| Nathaniel Tkacz|
(Alternative names for this author)
|Co-authors||Alan Shapiro, Amila Akdag Salah, Andrea Scharnhorst, Andrew Famiglietti, Cheng Gao, Christian Stegbauer, Dan O’Sullivan, Dror Kamir, Edgar Enyedy, Florian Cramer, Gautam John, Geert Lovink, Hans Varghese Mathews, Heather Ford, Johanna Niesyto, Joseph M. Reagle, Krzystztof Suchecki, Lawrence Liang, Maja van der Velden, Mark Graham, Matheiu O’Neil, Mayo Fuster Morell, Morgan Currie, Nathaniel Stern, Nicholas Carr, Patrick Lichty, Peter B. Kaufman, R. Stuart Geiger, Scott Kildall, Shun-ling Chen|
|Authorship||Publications (2), datasets (0), tools (0)|
|Citations||Total (4), average (2), median (2), max (4), min (0)|
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Nathaniel Tkacz is an author.
PublicationsOnly those publications related to wikis are shown here.
|Title||Keyword(s)||Published in||Language||DateThis property is a special property in this wiki.||Abstract||R||C|
|The Truth of Wikipedia||Wikipedia
Neutral point of view
|May 2012||What does it mean to assert that Wikipedia has a relation to truth? That there is, despite regular claims to the contrary, an entire apparatus of truth in Wikipedia? In this article, I show that Wikipedia has in fact two distinct relations to truth: one which is well known and forms the basis of existing popular and scholarly commentaries, and another which refers to equally well-known aspects of Wikipedia, but has not been understood in terms of truth. I demonstrate Wikipedia’s dual relation to truth through a close analysis of the Neutral Point of View core content policy (and one of the project’s “Five Pillars”). I conclude by indicating what is at stake in the assertion that Wikipedia has a regime of truth and what bearing this has on existing commentaries.||7||0|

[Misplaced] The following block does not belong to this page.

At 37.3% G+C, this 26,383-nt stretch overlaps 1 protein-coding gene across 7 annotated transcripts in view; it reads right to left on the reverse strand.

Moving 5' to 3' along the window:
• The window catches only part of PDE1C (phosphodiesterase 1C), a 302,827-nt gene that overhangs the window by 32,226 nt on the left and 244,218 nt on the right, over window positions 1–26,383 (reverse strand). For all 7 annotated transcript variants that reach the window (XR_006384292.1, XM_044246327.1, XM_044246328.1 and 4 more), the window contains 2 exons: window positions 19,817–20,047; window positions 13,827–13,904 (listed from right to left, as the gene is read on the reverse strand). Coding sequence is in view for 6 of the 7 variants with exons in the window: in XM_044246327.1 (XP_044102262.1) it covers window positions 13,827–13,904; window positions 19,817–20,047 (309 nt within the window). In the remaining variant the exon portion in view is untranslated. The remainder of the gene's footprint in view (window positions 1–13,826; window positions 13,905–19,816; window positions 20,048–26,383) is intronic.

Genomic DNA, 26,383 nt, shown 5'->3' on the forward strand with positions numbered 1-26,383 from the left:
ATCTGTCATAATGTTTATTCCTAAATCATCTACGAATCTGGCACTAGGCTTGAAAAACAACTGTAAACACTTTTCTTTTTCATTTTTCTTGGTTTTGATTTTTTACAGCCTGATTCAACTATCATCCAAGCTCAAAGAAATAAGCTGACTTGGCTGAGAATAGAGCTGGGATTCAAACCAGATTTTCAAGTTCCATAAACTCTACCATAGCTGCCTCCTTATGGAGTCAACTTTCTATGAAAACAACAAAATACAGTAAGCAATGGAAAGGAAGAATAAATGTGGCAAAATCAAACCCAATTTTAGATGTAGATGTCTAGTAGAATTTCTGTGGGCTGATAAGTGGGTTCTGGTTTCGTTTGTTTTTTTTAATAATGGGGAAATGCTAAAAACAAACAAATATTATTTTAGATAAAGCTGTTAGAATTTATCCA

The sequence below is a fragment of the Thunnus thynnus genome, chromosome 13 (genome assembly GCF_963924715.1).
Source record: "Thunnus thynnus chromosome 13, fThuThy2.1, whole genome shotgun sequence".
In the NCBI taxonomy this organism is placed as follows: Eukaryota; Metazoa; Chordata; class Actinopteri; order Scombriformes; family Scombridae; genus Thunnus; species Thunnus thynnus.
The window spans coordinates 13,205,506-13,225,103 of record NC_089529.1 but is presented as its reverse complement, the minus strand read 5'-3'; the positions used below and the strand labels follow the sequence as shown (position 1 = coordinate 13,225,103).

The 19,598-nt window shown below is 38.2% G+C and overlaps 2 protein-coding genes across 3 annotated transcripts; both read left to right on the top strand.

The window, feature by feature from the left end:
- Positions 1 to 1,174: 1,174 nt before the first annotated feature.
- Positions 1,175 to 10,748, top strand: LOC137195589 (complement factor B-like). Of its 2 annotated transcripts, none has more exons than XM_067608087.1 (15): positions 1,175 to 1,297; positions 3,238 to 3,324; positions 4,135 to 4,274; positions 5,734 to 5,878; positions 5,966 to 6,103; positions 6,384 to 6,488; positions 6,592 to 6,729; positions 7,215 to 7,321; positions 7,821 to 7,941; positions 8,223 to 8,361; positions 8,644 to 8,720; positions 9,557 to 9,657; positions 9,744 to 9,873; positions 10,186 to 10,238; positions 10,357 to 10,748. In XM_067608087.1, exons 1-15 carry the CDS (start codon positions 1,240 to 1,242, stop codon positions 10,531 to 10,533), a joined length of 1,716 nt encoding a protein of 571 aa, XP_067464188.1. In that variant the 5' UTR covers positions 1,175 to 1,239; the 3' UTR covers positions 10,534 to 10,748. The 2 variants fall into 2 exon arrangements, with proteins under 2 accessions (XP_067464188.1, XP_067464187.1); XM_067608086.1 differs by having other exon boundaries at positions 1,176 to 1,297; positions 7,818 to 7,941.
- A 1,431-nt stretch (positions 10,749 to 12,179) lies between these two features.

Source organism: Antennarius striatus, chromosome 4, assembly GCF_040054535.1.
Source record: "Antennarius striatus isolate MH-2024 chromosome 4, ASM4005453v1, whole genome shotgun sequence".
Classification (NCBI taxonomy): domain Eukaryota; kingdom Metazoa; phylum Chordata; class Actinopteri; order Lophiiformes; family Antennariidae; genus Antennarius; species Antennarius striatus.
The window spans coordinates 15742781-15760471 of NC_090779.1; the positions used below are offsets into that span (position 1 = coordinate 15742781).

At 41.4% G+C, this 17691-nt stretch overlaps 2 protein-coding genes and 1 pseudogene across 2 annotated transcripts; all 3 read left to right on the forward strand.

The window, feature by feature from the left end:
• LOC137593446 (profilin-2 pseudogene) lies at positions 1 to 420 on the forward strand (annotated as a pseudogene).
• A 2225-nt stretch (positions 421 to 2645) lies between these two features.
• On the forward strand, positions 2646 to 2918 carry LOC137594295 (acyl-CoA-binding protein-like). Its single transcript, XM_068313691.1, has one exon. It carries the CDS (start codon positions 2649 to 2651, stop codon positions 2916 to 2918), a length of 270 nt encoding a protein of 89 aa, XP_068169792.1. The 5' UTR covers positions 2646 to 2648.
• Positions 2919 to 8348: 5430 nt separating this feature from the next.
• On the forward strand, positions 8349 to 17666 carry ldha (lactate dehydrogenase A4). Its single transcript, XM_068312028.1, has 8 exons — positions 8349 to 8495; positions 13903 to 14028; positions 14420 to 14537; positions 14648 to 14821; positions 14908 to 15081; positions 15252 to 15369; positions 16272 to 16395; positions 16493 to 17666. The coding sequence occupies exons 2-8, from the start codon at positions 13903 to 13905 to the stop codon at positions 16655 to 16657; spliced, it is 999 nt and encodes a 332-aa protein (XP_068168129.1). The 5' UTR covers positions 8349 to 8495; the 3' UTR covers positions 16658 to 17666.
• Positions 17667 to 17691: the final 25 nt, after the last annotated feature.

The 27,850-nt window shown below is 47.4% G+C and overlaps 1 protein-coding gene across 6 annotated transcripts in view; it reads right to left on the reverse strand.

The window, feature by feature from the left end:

|Critical Point of View: A Wikipedia Reader||Institute of Network Cultures||English||2011||For millions of internet users around the globe, the search for new knowledge begins with Wikipedia. The encyclopedia’s rapid rise, novel organization, and freely offered content have been marveled at and denounced by a host of commentators. Critical Point of View moves beyond unflagging praise, well-worn facts, and questions about its reliability and accuracy, to unveil the complex, messy, and controversial realities of a distributed knowledge platform.||0||4|